Rus­sia re­tal­i­ates against pro­posed U.S. sanc­tions

Miami Herald - - FRONT PAGE -

MOSCOW — Rus­sia took its first steps Fri­day to re­tal­i­ate against pro­posed U.S. sanc­tions for Moscow’s sus­pected med­dling in the 2016 elec­tion, seiz­ing two U.S. diplo­matic prop­er­ties and or­der­ing the U.S. Em­bassy to re­duce staff by Septem­ber.

The moves, which Rus­sia had been threat­en­ing for weeks, came a day af­ter the U.S. Se­nate ap­proved a mea­sure to ex­pand eco­nomic sanc­tions against Rus­sia, as well as against Iran and North Korea. The bill, mir­ror­ing one passed by the House on Tues­day, now goes to Pres­i­dent Don­ald Trump for his sig­na­ture.

In its state­ment, the Rus- sian For­eign Min­istry noted that the U.S. Congress had voted to toughen sanc­tions. “This yet again at­tests to the ex­treme ag­gres­sive­ness of the United States when it comes to in­ter­na­tional af­fairs,” the state­ment said.

Dmitry Peskov, spokesman for Pres­i­dent Vladimir Putin, said the Rus­sian leader had signed off on the mea­sures de­spite say­ing a day ear­lier that he would wait for the fi­nal ver­sion of the law be­fore tak­ing any such steps.

The ver­sion that emerged from the Se­nate vote late Thurs­day seemed to be the fi­nal ver­sion, Peskov noted, and the White House has al­ready sug­gested that it might re­ject this law in fa- vor of some­thing even more oner­ous.

“The White House said that the bill could be tough­ened, so it doesn’t change the essence of the sit­u­a­tion,” Peskov said.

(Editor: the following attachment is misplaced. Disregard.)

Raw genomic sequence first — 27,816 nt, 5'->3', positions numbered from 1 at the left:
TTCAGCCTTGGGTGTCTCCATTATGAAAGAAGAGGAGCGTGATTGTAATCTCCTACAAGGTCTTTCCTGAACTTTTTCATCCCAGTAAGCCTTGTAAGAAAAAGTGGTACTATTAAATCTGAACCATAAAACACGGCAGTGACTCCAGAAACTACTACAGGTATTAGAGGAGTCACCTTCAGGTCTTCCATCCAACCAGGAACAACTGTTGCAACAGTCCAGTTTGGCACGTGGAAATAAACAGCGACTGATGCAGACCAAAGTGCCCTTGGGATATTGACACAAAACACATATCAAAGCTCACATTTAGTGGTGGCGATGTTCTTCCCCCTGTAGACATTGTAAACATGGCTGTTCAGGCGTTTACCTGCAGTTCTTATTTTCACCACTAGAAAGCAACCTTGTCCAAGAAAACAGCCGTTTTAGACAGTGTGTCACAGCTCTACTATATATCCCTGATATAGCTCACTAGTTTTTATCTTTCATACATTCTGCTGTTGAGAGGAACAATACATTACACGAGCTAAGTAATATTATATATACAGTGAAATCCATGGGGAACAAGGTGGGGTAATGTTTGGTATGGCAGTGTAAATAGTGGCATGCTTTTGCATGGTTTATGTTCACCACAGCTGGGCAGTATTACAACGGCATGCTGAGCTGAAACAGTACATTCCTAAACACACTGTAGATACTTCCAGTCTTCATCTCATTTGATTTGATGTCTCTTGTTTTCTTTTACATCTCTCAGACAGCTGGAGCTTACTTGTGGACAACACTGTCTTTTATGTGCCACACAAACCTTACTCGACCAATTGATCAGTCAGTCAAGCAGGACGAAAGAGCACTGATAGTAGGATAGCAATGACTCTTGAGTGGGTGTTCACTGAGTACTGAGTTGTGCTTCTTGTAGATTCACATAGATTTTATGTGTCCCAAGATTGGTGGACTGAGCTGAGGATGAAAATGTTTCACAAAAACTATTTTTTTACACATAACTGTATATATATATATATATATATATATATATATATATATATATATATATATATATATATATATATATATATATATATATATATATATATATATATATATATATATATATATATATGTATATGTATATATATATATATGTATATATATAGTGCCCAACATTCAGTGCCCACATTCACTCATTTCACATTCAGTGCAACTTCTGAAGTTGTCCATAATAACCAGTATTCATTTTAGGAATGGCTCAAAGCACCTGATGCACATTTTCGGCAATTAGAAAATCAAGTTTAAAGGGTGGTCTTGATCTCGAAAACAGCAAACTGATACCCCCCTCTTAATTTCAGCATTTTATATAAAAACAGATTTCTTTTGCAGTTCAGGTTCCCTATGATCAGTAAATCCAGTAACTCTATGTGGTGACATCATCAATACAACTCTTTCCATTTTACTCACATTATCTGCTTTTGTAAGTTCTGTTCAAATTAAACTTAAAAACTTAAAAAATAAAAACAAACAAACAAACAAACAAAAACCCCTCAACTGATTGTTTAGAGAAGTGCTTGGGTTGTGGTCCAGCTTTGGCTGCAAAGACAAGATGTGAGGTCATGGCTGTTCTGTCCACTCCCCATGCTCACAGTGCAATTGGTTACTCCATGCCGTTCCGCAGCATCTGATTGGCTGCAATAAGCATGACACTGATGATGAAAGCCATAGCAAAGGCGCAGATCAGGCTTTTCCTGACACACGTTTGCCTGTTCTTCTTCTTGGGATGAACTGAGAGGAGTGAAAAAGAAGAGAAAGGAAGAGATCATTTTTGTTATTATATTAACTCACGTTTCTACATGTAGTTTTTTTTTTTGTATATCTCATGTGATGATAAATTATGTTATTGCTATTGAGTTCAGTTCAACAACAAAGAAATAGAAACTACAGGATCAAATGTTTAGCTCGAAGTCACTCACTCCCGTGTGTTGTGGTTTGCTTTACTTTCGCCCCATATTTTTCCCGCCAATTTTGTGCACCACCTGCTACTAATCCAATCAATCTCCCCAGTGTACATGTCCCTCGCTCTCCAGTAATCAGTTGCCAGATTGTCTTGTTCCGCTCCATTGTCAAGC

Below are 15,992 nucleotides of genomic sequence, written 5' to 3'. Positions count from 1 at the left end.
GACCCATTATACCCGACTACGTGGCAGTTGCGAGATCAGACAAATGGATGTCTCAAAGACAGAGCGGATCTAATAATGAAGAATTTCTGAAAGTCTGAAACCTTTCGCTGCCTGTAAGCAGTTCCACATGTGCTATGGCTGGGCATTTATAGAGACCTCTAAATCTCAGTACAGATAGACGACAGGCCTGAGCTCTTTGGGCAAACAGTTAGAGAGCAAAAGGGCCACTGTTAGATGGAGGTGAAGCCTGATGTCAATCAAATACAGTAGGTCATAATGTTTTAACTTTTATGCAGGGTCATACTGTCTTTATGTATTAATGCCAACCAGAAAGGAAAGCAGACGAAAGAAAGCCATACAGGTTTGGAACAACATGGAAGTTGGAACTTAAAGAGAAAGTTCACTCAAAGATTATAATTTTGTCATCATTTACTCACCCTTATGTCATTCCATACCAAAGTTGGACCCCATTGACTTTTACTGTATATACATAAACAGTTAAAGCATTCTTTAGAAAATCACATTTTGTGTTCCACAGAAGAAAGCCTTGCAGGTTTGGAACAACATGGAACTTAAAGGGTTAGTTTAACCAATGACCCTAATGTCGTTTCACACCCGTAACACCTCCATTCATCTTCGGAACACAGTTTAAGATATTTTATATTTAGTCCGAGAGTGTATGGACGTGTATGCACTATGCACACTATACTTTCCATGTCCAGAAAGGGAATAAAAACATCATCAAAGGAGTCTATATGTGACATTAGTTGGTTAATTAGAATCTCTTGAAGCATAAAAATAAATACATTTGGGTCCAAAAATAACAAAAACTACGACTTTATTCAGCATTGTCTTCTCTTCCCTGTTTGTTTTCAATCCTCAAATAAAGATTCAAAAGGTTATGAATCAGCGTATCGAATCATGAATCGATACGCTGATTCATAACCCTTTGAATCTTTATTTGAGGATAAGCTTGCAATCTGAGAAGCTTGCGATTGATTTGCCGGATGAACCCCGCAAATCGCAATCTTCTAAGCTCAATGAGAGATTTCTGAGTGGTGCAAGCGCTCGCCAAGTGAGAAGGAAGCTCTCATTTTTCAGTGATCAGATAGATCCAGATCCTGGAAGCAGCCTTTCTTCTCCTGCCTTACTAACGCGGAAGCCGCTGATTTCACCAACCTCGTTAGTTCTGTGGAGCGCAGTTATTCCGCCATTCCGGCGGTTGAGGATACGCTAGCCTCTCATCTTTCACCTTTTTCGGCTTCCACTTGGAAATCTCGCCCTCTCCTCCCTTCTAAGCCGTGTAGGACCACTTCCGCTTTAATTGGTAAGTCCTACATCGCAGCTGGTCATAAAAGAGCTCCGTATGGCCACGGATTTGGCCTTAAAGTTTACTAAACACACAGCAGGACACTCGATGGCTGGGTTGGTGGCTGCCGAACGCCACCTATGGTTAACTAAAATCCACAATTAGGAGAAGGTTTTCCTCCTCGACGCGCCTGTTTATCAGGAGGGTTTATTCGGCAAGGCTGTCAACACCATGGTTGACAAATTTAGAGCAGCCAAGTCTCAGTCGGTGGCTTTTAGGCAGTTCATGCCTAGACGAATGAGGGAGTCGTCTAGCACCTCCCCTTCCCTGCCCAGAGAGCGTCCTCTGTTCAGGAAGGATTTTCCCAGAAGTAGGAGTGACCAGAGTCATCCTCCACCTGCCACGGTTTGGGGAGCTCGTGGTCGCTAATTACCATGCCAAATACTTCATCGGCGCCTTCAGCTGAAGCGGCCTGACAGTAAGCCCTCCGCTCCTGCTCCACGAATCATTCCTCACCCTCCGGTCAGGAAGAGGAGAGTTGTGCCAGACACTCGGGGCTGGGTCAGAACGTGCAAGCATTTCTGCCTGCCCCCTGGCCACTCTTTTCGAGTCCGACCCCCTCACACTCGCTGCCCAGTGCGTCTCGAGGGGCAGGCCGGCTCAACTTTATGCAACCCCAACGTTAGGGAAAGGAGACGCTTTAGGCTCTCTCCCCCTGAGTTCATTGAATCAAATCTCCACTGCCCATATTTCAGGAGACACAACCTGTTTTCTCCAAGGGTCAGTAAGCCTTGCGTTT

It is un­clear whether Trump will sign the leg­is­la­tion. Given the con­gres­sional in­ves­ti­ga­tions into pos­si­ble col­lu­sion be­tween his cam­paign and the Krem­lin, and con­sid­er­ing that the Repub­li­can Party has ma­jori­ties in the House and the Se­nate, he is un­der con­sid­er­able pres­sure not to use his veto.

But the White House has been am­biva­lent about whether Trump will give his ap­proval. Dur­ing his cam­paign for the pres­i­dency, Trump pledged to im­prove ties with Rus­sia.

The state­ment from the Rus­sian For­eign Min­istry said that the U.S. Em­bassy was asked to re­duce its diplo­matic and tech­ni­cal staff mem­bers in Rus­sia to 455 by Sept. 1, match­ing the num­ber of Rus­sian diplo­mats in the United States.

In ad­di­tion to the main em­bassy in Moscow, the United States main­tains con­sulates in St. Peters­burg, Vladi­vos­tok and Yeka­ter­in­burg.

Start­ing on Aug. 1, Rus­sia will also block ac­cess to a ware­house in Moscow and to a bu­colic site along the Moscow River where staff mem­bers walk their dogs and hold bar­be­cues.

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